Let's call the Dodos the most underrated indie rock band in existence. Since Meric Long and Logan Kroeber started producing their ultra-catchy, intellectual folk songs (all syncopated rhythms and entwining melodies, natch) in 2005, every album they've produced has been better then the last. The fact that they don't have fans as rabid as Animal Collective's is a mystery. Currently touring last year's Carrier and on the verge of dropping their sixth album, Individ (which drops Jan. 27.), the Dodos perform at Alex's Bar on Dec. 14. Consider yourself lucky that you can still catch their intense, high-energy show in an intimate setting; cancel your Sunday night plans and make the show your early Christmas gift to yourself. Singer/songwriter Meric Long talks about how the Dodos ended up making Individ so soon after Carrier and what it was like having Brigid Dawson (Thee Oh Sees) and Minna Choi (Magik Magik Orchestra) on their latest set.
OC Weekly (Lilledeshan Bose): Wasn't it crazy to create and release your Individ so soon after Carrier? Was there a lot of overlap, songwriting-wise and inspiration-wise?
Meric Long: It was really one long continuous process making those two records. We learned a whole hell of a lot doing [Carrier] our fifth record … writing songs in a different way, recording and mixing completely analog, and just establishing a comfortable relationship with the studio and Jay and Ian Pellicci who engineered it. By the time we finished doing that record, our excitement about the studio and working together kind of hit a fever pitch, so it just seemed like the right time to get back in there and do another before that enthusiasm dissipated.
The songwriting approach between the two records was quite different, almost opposite actually. Every song on Carrier was demoed beforehand and carefully planned out, while on Individ songs were completed as we were recording them for the first time, a lot of the lyrics and overdub ideas coming together at that moment. There was a sort of giddiness that we just rode on … it sort of felt like we were a high school band going to the studio and hearing our songs come back through the speakers for the first time.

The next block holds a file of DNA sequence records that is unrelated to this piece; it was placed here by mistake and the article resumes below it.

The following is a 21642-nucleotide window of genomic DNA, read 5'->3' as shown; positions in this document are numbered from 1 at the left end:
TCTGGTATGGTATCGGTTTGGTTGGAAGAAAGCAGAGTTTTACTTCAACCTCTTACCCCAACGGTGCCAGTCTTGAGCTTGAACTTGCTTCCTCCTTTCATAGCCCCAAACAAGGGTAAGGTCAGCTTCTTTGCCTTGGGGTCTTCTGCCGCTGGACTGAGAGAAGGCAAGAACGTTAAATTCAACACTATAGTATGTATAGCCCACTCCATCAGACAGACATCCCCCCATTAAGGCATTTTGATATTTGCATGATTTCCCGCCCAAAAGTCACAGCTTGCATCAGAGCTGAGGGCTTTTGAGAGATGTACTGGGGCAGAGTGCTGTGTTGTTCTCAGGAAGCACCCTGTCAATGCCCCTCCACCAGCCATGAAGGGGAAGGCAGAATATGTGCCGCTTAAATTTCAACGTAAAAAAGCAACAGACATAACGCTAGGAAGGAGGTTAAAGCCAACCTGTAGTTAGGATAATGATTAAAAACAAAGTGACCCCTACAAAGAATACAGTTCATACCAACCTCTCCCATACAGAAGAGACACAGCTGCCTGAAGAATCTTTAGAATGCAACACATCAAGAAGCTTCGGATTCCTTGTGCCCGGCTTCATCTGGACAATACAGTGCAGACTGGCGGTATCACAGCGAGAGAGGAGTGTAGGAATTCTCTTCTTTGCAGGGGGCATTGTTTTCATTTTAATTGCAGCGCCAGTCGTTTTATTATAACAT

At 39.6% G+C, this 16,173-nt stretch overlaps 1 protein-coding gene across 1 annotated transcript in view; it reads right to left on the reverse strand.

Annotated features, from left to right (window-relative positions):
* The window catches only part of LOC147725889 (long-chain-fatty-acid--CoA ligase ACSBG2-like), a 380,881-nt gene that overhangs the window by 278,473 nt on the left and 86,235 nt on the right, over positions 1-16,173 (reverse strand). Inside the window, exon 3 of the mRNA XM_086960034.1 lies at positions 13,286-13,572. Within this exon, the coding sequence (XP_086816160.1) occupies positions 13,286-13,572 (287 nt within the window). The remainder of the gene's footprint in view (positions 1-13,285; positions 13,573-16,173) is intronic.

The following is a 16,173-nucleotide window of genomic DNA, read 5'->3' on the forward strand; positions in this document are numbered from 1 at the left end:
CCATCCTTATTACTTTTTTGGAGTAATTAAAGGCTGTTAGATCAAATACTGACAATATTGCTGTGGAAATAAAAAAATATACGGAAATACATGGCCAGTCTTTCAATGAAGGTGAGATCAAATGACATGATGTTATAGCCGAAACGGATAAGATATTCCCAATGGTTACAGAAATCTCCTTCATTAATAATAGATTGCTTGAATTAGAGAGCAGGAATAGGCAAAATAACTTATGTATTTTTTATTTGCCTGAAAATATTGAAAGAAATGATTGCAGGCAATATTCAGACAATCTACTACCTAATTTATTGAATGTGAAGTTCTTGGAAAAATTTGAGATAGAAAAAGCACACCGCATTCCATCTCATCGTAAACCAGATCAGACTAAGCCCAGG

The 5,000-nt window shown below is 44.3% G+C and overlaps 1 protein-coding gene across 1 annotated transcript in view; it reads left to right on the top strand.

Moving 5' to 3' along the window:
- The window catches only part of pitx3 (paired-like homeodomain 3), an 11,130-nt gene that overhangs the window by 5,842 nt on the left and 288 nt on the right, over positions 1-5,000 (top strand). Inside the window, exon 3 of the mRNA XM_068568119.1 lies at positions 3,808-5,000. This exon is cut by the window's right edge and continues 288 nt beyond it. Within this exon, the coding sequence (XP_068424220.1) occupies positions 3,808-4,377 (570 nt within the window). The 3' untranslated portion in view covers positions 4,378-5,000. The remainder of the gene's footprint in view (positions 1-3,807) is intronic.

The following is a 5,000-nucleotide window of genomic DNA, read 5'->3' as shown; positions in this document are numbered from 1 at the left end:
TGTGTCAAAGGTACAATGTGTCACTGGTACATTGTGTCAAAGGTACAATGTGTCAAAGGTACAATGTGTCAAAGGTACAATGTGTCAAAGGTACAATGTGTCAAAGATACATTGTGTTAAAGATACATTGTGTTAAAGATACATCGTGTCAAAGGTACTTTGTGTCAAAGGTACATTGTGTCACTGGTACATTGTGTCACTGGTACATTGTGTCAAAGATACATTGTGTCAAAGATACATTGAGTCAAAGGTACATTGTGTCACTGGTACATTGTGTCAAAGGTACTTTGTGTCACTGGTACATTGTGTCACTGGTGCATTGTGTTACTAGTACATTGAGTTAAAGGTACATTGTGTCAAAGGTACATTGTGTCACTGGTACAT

Why the title Individ?
Individ is the term I coined, or at least thought I did, for what I think of as a quiet resilience, sort of immovable. It was a theme I kept coming back to, in relation to how it felt in the band but also with things that were happening in my life personally. A lot of the songs come back to this theme in one way or another … it was kind of a more elegant way of saying “scrapper.”
Individ is also a lot more complex — time signatures change within songs, criss-crossing guitar lines … songs seems to be less about being carried by a melody and more about exploring what's beyond the melody. Did you specifically try to make Individ different in this way?
No, I wouldn't say that part of it was intentional. I feel like there was a level of technicality that we could operate on because we had basically just spent weeks in the studio recording the previous record, but it all felt very natural.
The song “Goodbyes and Endings” was a good example of that. I remember writing the chorus part and thinking I had a nice little pop melody but when I broke it down it turned out there were four different time signatures just in that one choral phrase. It felt like this huge accomplishment but at the same time it's just sort of unnecessarily complicated for a pop hook.
You had more collaborators on Individ too … was there a benefit to that?
They saved the record! Both Brigid Dawson and Minna Choi who sang on the record provided my favorite moments. It's hard to sit through nine tracks of yourself singing and expect it to be exciting, so they kinda provide relief at the right moments.
I have to say [engineers] Jay and Ian were basically like having new bandmates on this record. It made the whole thing really collaborative and just added to the overall energy. There was never a dull moment….between the four of us there was always a new idea to try in terms of recording, and because of the trust that had been established every idea seemed like a good one and for the most part ended up on the record. It just made for an exciting and fun environment, which I hope translates to the record.